You might be familiar with this age-old story: You've saved a bit to go on holiday, and you're finally taking some much-needed R&R. But as the days of your trip creep by, you notice your bank account balance dipping faster than you planned — or you keep swiping your credit card without thinking about your total balance. You might be taking a break from your daily life, but there's a rude reality waiting for you back home.
Going over budget on a trip can dampen your enjoyment of the experience in the first place — or leave you feeling financially strapped after the fact. Before you fast forward to all that regret, keep these things in mind before you travel.
Start At The End
We don't get many holiday days, so when we do have some saved up there may be temptation to go all out. Taking the trip of your Instagram-influencer dreams may be incredibly tempting, but you'll regret it later if it's more than you can really afford.
So, rather than choosing a destination and going no matter the cost, work backwards from your budget, advises Elyssa Kirkham, a financial expert at Student Loan Hero. "Start with what you can afford and find a destination to match."
"The amount of money you will need certainly depends on where you are going," says author and personal finance expert Tiffany Aliche. "You have to anticipate flight costs, which can range anywhere from £100-£800. You also have to factor in lodging, but you can find an Airbnb hotel or a hostel for as little as £20/night."
Make Your Own Menu
Eating out can be one of the best parts of your holiday. And what foodie doesn't dream of sampling the best restaurants in a new city? But nothing breaks a budget like an multi-day Trip Advisor bender.
Aliche advises travellers to choose hotels with breakfast included, as well as planning prepping some meals so you don't have to exclusively eat out. "If your hotel isn’t all-inclusive, make sure that it at least offers a free continental breakfast and is close to a local market," she says. "This way you won’t have to worry about buying your first meal and you can cook/make the rest of your meals inexpensively with goods from the market."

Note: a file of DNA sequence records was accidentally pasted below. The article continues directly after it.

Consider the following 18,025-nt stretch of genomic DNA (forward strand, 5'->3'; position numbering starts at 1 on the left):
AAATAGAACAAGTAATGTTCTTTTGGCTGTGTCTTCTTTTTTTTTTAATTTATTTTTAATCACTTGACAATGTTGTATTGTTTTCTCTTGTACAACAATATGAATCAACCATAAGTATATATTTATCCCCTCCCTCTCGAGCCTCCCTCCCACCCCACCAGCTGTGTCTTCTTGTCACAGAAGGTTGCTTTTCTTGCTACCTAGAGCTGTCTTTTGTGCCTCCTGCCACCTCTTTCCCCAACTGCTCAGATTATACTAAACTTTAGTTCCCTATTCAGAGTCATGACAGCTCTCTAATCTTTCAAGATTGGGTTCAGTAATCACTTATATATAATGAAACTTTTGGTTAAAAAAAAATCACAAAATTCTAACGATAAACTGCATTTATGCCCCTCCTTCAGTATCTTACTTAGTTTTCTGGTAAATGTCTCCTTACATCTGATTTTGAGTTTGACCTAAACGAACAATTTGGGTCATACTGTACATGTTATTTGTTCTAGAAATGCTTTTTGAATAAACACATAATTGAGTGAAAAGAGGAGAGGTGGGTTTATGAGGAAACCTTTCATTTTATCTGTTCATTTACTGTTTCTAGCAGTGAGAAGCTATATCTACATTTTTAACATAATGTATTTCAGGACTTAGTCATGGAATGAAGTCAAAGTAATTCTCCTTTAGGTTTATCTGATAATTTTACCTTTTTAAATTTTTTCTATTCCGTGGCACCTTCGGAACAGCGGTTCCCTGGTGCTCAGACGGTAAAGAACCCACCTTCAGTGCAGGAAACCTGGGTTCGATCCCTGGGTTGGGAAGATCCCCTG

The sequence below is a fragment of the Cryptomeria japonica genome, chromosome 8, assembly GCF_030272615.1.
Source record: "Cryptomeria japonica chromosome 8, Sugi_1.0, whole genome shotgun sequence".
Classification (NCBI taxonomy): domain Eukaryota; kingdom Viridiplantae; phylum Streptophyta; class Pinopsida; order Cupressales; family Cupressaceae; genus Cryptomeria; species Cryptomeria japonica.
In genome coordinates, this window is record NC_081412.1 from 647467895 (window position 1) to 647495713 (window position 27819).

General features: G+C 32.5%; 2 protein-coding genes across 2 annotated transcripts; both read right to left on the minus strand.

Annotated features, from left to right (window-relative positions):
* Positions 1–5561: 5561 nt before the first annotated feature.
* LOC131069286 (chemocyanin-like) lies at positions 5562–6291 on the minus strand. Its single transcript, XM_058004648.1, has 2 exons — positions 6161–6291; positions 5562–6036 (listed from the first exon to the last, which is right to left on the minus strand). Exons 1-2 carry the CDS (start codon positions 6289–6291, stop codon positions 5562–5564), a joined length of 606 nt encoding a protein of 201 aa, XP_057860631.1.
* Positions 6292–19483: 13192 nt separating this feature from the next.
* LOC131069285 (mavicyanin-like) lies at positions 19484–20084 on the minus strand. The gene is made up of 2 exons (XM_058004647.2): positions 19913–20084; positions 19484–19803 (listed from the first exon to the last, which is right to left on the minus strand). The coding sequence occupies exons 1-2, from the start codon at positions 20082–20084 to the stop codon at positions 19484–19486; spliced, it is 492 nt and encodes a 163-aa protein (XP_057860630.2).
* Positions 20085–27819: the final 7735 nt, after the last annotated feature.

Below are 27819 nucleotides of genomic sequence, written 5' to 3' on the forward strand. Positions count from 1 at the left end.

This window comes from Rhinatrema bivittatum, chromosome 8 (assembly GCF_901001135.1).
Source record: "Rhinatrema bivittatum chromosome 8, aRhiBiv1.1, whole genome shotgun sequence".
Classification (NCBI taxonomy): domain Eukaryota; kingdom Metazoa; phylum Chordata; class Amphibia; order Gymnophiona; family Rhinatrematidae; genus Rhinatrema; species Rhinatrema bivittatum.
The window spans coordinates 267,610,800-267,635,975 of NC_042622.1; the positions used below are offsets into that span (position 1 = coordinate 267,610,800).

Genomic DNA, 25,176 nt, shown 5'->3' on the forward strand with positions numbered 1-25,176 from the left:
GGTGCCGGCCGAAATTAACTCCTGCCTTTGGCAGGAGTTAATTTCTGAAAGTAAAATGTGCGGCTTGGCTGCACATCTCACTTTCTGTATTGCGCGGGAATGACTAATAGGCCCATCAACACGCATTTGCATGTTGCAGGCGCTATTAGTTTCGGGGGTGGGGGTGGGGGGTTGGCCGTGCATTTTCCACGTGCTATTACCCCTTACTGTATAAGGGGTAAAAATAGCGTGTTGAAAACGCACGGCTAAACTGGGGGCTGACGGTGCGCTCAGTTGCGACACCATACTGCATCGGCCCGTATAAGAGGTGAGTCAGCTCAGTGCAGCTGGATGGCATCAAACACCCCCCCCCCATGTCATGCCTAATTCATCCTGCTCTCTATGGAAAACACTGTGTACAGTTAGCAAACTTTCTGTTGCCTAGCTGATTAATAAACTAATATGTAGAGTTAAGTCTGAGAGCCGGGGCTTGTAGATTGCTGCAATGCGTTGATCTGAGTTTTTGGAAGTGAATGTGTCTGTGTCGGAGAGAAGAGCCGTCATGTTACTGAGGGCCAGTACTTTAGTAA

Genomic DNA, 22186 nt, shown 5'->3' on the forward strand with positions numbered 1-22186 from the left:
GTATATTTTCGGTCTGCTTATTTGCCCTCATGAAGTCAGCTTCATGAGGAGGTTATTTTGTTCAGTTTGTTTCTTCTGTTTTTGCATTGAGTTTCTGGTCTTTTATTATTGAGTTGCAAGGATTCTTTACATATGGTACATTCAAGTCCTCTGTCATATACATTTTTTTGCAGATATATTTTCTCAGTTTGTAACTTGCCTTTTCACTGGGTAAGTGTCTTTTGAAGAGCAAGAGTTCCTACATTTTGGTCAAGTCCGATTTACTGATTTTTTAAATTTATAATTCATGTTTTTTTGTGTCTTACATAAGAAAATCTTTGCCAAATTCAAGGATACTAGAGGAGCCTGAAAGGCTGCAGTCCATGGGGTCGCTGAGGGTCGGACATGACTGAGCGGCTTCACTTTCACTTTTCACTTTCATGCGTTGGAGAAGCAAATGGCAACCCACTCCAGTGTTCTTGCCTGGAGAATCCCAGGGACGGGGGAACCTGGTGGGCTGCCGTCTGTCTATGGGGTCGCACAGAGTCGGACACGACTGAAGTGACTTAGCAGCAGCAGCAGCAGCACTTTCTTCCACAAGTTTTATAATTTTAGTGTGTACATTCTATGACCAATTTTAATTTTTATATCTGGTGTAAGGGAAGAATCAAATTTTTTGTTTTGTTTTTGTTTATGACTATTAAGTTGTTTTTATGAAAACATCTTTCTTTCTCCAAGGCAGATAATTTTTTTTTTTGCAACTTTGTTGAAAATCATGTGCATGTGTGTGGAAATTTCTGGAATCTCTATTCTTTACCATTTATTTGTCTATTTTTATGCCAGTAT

Kirkham agrees: "Try to avoid eating out for at least one meal a day. Personally, I love my breakfast foods, so I always try a bakery or brunch spot when I travel. But I might make a peanut butter-and-banana sandwich courtesy of ingredients from the hotel's free breakfast buffet to pack for an after-lunch snack, or pick up a few cheap items to snack on in my room."
One of my biggest travel pet peeves is having to spend money on necessities I already had at home but forgot to bring. I once went out of the country and chose not to bring sunscreen, thinking I could go without for a few days. Not only was the sun so overpowering that I ended up needing it after all, buying sunscreen on holiday literally cost me £15. And I couldn't find any travel-sized bottles, so I also had to decide whether to check my bag or leave the (mostly full) bottle behind when flying to my next location.